Museon-expedition to the Samburu! | News Paper Article ‘De Posthoorn’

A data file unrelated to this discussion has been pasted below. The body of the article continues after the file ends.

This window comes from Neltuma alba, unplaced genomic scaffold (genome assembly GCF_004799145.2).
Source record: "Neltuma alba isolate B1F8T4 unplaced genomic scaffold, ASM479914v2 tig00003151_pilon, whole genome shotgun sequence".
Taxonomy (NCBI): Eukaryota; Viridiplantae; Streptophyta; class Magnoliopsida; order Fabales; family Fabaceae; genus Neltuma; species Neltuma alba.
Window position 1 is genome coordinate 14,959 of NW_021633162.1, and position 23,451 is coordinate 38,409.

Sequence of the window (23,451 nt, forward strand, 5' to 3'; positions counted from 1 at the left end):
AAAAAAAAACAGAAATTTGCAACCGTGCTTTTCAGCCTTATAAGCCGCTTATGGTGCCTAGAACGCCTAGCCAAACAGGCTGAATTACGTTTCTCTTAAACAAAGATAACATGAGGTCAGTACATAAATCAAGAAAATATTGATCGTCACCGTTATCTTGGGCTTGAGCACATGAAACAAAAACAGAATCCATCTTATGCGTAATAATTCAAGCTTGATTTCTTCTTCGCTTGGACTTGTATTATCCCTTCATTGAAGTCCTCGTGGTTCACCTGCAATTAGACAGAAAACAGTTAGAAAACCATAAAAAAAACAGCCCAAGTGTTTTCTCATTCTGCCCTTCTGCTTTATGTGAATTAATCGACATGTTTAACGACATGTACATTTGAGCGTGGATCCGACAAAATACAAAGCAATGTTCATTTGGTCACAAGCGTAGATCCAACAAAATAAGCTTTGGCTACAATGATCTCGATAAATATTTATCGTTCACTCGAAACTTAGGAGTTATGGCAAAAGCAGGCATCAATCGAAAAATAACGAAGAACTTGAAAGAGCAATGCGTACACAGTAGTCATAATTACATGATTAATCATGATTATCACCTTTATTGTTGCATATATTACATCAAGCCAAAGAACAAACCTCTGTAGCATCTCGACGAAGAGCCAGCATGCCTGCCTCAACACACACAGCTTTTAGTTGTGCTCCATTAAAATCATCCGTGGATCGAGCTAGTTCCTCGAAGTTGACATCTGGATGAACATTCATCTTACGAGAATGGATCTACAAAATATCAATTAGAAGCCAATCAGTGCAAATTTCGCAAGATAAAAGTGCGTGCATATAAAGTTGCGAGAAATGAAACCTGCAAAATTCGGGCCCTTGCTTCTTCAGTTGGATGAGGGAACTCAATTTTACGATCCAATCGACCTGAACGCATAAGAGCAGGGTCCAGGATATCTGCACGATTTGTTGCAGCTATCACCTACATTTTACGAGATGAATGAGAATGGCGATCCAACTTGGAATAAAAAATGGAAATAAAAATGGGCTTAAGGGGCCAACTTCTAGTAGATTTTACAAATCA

THE HAGUE – An expedition team of the Museon travels around the world for the new exhibition “Climate Stories”. Diederik Veerman, Anne-Marie Boer and Thom Deelstra are leaving today, Wednesday February 15th, on their first journey to Kenya. They will stay there for 3 ½ weeks with the Samburu, Kenyan herdsmen. The expedition team will research one thing; what kind of influence has climate change on the culture of the Samburu? Diederik Veerman (curator of the Museon) cannot wait to leave. “We want to find out how the Samburu deal with desertification, because their lifestyle is dependent of nature. We know already that there is a shift towards herding camels instead of cows. We are curious what other changes they make to adept the dry climate.” The Expedition team will not only visit Kenya, but also visit Delfland in the Netherlands and the Pacific. “In those area’s people have to deal with different circumstances. In the Pacific the land is threatened to be flooded by sea and in the Netherlands technology is used to regulate the water. In these three areas we are going to collect stories and artefacts for the exhibition ‘Climate Stories’ which will run for ten years” Veerman explains. Thom Deelstra will record the stories we collect on camera. This footage will be part of the exhibition. “The setting of the exhibition will be like a television studio. The visitor will present and edit a news program, they will choose what will be on the show.” Costs No doubt this will be a great adventure, but how can the Museon finance a journey like this, when the government has cut so badly in the funds? “We collected the money our selves, you could call us cultural entrepreneurs.” The money for the entire project, 300.000,- euro’s, comes from several funds; Foundation 1818, VSB Foundation, the Mondriaan Foundation and Foundation Doen. Cordaid supports through intermediation and expertise during the journey to North Kenya. QuestionsNewspaper interview Veerman is really curious about the Samburu; “they sleep with nine people in one hut, therefore we take our own tent. We also need to take warm clothes, the temperature can drop to 10 degrees.” And what do the Samburu eat? “They traditionally live on a diet of milk, blood and sometimes meat. Lately also ‘ugali’ (a kind porridge made of corn) is introduced in the area.” Enjoy! Tanja Verkaik

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